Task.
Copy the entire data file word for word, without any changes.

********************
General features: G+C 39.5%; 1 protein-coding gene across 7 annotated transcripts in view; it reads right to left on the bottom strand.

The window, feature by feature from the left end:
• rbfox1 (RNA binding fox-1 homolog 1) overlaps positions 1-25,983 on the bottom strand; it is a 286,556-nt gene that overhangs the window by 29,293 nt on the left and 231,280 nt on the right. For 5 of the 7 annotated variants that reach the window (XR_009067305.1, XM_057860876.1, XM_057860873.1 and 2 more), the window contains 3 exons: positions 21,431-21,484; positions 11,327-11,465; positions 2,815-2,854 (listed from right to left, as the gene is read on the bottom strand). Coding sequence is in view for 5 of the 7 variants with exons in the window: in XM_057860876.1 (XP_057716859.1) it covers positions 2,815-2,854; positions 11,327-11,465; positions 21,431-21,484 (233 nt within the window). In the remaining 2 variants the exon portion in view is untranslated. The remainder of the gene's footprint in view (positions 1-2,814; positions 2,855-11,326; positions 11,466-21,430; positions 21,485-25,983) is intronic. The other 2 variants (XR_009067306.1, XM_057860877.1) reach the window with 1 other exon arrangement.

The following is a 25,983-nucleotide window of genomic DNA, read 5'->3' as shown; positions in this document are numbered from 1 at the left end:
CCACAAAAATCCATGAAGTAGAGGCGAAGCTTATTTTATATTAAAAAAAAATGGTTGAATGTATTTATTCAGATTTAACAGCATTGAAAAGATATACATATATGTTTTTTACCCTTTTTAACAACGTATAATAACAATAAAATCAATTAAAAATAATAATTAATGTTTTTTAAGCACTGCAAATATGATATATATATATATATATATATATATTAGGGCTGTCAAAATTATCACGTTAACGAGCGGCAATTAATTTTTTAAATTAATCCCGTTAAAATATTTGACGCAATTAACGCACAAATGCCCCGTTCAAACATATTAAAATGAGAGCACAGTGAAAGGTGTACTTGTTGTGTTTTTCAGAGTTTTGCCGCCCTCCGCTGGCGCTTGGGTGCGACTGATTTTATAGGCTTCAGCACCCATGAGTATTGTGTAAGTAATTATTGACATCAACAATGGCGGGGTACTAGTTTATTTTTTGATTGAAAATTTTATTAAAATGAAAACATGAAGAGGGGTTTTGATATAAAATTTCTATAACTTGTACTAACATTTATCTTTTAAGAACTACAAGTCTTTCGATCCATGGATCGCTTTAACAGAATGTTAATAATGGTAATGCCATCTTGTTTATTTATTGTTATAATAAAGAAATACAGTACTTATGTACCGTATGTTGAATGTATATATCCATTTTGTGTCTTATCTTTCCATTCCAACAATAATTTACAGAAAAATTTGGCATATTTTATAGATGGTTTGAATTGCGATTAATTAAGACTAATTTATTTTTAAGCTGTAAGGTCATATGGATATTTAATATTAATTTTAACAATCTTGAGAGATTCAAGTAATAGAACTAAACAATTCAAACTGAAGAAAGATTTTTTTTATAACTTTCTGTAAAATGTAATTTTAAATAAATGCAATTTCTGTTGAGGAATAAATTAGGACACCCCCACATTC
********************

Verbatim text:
General features: G+C 39.5%; 1 protein-coding gene across 7 annotated transcripts in view; it reads right to left on the bottom strand.

The window, feature by feature from the left end:
• rbfox1 (RNA binding fox-1 homolog 1) overlaps positions 1-25,983 on the bottom strand; it is a 286,556-nt gene that overhangs the window by 29,293 nt on the left and 231,280 nt on the right. For 5 of the 7 annotated variants that reach the window (XR_009067305.1, XM_057860876.1, XM_057860873.1 and 2 more), the window contains 3 exons: positions 21,431-21,484; positions 11,327-11,465; positions 2,815-2,854 (listed from right to left, as the gene is read on the bottom strand). Coding sequence is in view for 5 of the 7 variants with exons in the window: in XM_057860876.1 (XP_057716859.1) it covers positions 2,815-2,854; positions 11,327-11,465; positions 21,431-21,484 (233 nt within the window). In the remaining 2 variants the exon portion in view is untranslated. The remainder of the gene's footprint in view (positions 1-2,814; positions 2,855-11,326; positions 11,466-21,430; positions 21,485-25,983) is intronic. The other 2 variants (XR_009067306.1, XM_057860877.1) reach the window with 1 other exon arrangement.

The following is a 25,983-nucleotide window of genomic DNA, read 5'->3' as shown; positions in this document are numbered from 1 at the left end:
CCACAAAAATCCATGAAGTAGAGGCGAAGCTTATTTTATATTAAAAAAAAATGGTTGAATGTATTTATTCAGATTTAACAGCATTGAAAAGATATACATATATGTTTTTTACCCTTTTTAACAACGTATAATAACAATAAAATCAATTAAAAATAATAATTAATGTTTTTTAAGCACTGCAAATATGATATATATATATATATATATATATATTAGGGCTGTCAAAATTATCACGTTAACGAGCGGCAATTAATTTTTTAAATTAATCCCGTTAAAATATTTGACGCAATTAACGCACAAATGCCCCGTTCAAACATATTAAAATGAGAGCACAGTGAAAGGTGTACTTGTTGTGTTTTTCAGAGTTTTGCCGCCCTCCGCTGGCGCTTGGGTGCGACTGATTTTATAGGCTTCAGCACCCATGAGTATTGTGTAAGTAATTATTGACATCAACAATGGCGGGGTACTAGTTTATTTTTTGATTGAAAATTTTATTAAAATGAAAACATGAAGAGGGGTTTTGATATAAAATTTCTATAACTTGTACTAACATTTATCTTTTAAGAACTACAAGTCTTTCGATCCATGGATCGCTTTAACAGAATGTTAATAATGGTAATGCCATCTTGTTTATTTATTGTTATAATAAAGAAATACAGTACTTATGTACCGTATGTTGAATGTATATATCCATTTTGTGTCTTATCTTTCCATTCCAACAATAATTTACAGAAAAATTTGGCATATTTTATAGATGGTTTGAATTGCGATTAATTAAGACTAATTTATTTTTAAGCTGTAAGGTCATATGGATATTTAATATTAATTTTAACAATCTTGAGAGATTCAAGTAATAGAACTAAACAATTCAAACTGAAGAAAGATTTTTTTTATAACTTTCTGTAAAATGTAATTTTAAATAAATGCAATTTCTGTTGAGGAATAAATTAGGACACCCCCACATTC